CEPR - Center for Economic and Policy Research

Multimedia

En Español

Em Português

Other Languages

Home Publications Blogs Beat the Press

Beat the Press

 facebook_logo  Subscribe by E-mail  


Credit Swipe Fees: A Tax on Cash Customers Print
Thursday, 10 March 2011 06:24

Michelle Singletary, the Post's generally adept personal finance reporter, missed one today. Regulations by the Fed limiting debit card swipe fees are definitely a positive step. Currently these fees are passed on to all consumers. The ones getting nailed worst are the cash customers who pay the higher price without even getting the convenience. This is like a sales tax.

The reduction in fees will not be passed on everywhere and always to consumers (firms do have market power), but to be an economist here, if firms thought they could mark up their prices by more, why aren't they doing it already? In other words, it is reasonable to assume that most of the savings will be passed on to consumers.

 
Europe Will Provide U.S. Consumers With Lower Cost Financial Services Print
Thursday, 10 March 2011 06:09

That is the implication of a NYT Dealbook post that reported JPMorgan's claim that parts of the Dodd-Frank bill will favor European banks. If JPMorgan's claim is correct, then it means that U.S. consumers need to worry less about any potential increase in the cost of financial services that could result from better prudential regulation. JPMorgan is claiming that European governments are willing to incur the cost of subsidizing risky practices of their banks (think Iceland).

Economists would argue that this is pure gain to U.S. consumers, just as they argue that being able to get low cost textiles and steel from China or India is a gain. If European subsidies make U.S. financial services uncompetitive, then the U.S. should simply focus on the areas in which it enjoys a comparative advantage.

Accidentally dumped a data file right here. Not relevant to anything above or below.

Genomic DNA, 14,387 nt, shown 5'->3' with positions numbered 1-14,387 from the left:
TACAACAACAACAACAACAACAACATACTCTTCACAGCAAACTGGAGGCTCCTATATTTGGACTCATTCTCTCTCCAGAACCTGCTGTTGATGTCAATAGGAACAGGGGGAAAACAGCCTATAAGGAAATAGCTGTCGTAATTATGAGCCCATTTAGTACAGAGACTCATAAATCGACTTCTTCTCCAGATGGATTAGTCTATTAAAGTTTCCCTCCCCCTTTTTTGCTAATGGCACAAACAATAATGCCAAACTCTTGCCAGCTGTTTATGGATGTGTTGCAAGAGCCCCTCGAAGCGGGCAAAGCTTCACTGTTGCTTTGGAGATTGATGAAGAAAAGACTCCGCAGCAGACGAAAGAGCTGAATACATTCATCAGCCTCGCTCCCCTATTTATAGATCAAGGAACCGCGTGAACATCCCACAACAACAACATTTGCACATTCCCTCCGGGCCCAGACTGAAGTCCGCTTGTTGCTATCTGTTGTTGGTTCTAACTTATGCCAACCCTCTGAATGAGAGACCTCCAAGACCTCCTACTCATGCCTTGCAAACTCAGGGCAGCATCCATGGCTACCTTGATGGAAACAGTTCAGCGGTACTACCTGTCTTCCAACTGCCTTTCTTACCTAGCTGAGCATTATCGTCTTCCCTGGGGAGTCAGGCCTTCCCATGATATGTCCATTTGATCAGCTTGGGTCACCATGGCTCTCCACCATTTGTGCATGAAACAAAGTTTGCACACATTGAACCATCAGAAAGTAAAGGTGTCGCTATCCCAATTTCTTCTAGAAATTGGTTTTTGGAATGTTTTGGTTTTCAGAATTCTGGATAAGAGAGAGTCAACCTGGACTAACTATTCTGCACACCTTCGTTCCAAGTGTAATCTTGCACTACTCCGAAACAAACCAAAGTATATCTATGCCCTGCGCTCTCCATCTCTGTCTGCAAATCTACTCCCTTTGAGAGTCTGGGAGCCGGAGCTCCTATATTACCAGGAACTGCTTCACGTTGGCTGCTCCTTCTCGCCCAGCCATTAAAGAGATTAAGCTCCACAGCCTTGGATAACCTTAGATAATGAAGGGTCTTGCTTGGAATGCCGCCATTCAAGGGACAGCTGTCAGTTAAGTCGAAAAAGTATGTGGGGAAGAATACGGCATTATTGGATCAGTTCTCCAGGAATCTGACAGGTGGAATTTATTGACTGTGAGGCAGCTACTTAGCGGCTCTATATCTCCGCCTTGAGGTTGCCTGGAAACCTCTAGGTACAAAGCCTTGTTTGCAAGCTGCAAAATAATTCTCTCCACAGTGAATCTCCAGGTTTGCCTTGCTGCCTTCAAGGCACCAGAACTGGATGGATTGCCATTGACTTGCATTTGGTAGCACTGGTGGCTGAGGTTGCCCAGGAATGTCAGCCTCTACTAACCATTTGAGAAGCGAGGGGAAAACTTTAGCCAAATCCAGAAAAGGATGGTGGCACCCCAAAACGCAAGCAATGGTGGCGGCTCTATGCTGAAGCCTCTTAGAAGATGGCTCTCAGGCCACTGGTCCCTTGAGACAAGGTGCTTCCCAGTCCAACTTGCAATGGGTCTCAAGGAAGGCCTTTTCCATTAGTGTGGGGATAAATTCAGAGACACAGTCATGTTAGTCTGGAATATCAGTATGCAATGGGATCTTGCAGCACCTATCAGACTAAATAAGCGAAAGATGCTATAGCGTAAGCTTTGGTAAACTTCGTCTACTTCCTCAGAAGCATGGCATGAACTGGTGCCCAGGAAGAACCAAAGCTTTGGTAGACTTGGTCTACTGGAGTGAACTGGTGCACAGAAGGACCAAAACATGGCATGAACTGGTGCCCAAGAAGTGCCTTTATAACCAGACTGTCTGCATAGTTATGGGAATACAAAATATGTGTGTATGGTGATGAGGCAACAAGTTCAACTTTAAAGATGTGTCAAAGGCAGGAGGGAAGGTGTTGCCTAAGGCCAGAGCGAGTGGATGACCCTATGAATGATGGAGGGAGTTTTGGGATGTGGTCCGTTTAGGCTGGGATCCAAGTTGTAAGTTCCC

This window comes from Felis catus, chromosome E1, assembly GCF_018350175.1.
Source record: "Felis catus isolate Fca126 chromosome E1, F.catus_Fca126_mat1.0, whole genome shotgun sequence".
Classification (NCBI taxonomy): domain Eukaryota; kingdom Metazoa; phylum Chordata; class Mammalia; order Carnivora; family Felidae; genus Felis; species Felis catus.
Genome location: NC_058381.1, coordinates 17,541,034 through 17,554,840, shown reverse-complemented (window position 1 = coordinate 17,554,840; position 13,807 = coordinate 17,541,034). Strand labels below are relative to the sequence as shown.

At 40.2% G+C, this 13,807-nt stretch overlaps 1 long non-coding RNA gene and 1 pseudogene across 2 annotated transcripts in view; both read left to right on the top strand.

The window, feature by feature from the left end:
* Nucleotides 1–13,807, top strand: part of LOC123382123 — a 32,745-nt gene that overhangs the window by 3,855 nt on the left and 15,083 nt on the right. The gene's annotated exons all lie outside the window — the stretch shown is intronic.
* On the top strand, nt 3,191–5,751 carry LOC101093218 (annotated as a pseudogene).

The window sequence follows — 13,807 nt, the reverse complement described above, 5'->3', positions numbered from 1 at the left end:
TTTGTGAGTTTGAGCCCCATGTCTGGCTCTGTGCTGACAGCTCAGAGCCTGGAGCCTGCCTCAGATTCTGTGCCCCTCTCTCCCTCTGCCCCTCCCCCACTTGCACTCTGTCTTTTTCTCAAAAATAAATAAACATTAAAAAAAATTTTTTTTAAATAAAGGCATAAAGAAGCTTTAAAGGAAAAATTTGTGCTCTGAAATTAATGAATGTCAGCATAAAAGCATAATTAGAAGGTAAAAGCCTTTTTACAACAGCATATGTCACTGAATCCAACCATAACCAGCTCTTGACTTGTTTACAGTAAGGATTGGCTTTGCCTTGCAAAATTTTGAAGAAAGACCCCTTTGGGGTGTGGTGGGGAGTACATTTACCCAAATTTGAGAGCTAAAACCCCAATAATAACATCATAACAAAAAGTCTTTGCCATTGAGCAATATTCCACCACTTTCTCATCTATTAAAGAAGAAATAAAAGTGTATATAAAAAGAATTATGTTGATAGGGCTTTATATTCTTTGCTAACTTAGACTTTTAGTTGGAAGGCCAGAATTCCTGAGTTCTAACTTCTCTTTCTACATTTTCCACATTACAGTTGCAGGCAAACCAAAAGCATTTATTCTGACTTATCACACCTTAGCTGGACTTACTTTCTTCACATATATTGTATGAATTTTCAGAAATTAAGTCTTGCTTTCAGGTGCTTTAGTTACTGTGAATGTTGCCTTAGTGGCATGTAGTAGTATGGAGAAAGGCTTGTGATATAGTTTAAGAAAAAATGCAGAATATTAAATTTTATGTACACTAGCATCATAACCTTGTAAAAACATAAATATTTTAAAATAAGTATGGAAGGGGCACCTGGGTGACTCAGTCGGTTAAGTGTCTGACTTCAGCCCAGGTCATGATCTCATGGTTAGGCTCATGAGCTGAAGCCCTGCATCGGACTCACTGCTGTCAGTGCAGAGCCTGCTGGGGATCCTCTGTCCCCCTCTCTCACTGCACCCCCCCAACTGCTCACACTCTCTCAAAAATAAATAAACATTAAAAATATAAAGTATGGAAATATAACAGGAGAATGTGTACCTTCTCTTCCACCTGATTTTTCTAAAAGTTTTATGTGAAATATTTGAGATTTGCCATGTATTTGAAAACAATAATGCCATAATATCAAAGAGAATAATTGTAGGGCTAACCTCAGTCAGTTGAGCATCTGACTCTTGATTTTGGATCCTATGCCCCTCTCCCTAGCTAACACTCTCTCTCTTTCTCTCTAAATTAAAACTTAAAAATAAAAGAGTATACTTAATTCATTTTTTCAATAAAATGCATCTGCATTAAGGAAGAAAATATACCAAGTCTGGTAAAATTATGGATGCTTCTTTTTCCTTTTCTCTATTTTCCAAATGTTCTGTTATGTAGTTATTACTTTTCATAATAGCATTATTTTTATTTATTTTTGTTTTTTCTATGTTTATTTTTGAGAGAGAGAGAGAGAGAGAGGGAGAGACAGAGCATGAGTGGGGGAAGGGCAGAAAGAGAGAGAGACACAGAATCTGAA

Power Breakfast: Discussion of the Martian Invasion and the Price of Gas Print
Thursday, 10 March 2011 05:37

WAMU, one of the NPR affiliates in Washington, DC, has a segment during Morning Edition called "Power Breakfast" which discusses issues being debated in Congress. This segment is often embarrassing for the amount of misinformation that it can pass along in just a few minutes.

This morning was one such occasion. It began with a comment by Texas Senator Kay Baily Hutchison, complaining about the price of gas and the cost of filling up her pick-up truck. Ms. Hutchinson then said that part of the answer to high gas prices was increased drilling in the Gulf of Mexico and then talked about a bill that she is co-sponsoring with Louisiana Senator Mary Landrieu which would allow for some additional drilling.

While the segment did give a short sound bite to an opponent of drilling, Ohio Senator Sherrod Brown, it would have been appropriate to ridicule Ms. Hutchison's comment, since there is no plausible story in which her bill would have any visible impact on the price of filling up her pick-up.

The amount of additional oil that can be drilled from the Gulf is only around 0.2 percent of world supply. It would take roughly 10 years to get up to this level of production. Using normal elasticity assumptions, this would imply a reduction in the price of oil of around 0.5 percent. That would mean that if we completely opened the Gulf for drilling, it would save Ms. Hutchison about 30 cents off the cost of filling her pick-up in 2021. Of course the bill she has proposed would have considerably less effect.